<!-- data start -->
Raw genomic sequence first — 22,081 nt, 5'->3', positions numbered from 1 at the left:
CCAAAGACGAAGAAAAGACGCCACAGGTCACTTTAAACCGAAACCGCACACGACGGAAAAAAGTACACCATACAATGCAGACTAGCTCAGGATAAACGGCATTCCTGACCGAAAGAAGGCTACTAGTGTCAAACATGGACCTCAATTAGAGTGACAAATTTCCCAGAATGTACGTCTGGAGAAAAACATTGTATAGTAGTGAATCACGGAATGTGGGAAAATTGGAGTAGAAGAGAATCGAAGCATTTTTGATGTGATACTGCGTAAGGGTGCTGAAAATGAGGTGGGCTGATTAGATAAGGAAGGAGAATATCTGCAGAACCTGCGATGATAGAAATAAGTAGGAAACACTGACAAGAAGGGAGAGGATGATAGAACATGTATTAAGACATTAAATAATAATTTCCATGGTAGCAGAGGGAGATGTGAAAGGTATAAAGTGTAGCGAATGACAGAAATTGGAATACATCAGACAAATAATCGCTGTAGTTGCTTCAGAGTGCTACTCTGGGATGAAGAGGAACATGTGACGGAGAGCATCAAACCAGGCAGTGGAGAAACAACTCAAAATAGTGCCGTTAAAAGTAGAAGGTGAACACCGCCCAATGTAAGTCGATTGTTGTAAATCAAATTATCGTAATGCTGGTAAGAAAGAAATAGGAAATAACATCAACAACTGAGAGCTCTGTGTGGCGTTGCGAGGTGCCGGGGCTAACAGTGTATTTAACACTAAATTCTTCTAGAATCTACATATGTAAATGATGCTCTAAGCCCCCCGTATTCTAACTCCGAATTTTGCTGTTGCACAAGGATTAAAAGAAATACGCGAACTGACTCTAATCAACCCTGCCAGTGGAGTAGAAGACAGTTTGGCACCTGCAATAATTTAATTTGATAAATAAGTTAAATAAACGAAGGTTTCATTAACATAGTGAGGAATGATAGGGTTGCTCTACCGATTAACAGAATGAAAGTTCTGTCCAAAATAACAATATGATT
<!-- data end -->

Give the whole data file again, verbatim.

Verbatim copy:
Raw genomic sequence first — 22,081 nt, 5'->3', positions numbered from 1 at the left:
CCAAAGACGAAGAAAAGACGCCACAGGTCACTTTAAACCGAAACCGCACACGACGGAAAAAAGTACACCATACAATGCAGACTAGCTCAGGATAAACGGCATTCCTGACCGAAAGAAGGCTACTAGTGTCAAACATGGACCTCAATTAGAGTGACAAATTTCCCAGAATGTACGTCTGGAGAAAAACATTGTATAGTAGTGAATCACGGAATGTGGGAAAATTGGAGTAGAAGAGAATCGAAGCATTTTTGATGTGATACTGCGTAAGGGTGCTGAAAATGAGGTGGGCTGATTAGATAAGGAAGGAGAATATCTGCAGAACCTGCGATGATAGAAATAAGTAGGAAACACTGACAAGAAGGGAGAGGATGATAGAACATGTATTAAGACATTAAATAATAATTTCCATGGTAGCAGAGGGAGATGTGAAAGGTATAAAGTGTAGCGAATGACAGAAATTGGAATACATCAGACAAATAATCGCTGTAGTTGCTTCAGAGTGCTACTCTGGGATGAAGAGGAACATGTGACGGAGAGCATCAAACCAGGCAGTGGAGAAACAACTCAAAATAGTGCCGTTAAAAGTAGAAGGTGAACACCGCCCAATGTAAGTCGATTGTTGTAAATCAAATTATCGTAATGCTGGTAAGAAAGAAATAGGAAATAACATCAACAACTGAGAGCTCTGTGTGGCGTTGCGAGGTGCCGGGGCTAACAGTGTATTTAACACTAAATTCTTCTAGAATCTACATATGTAAATGATGCTCTAAGCCCCCCGTATTCTAACTCCGAATTTTGCTGTTGCACAAGGATTAAAAGAAATACGCGAACTGACTCTAATCAACCCTGCCAGTGGAGTAGAAGACAGTTTGGCACCTGCAATAATTTAATTTGATAAATAAGTTAAATAAACGAAGGTTTCATTAACATAGTGAGGAATGATAGGGTTGCTCTACCGATTAACAGAATGAAAGTTCTGTCCAAAATAACAATATGATT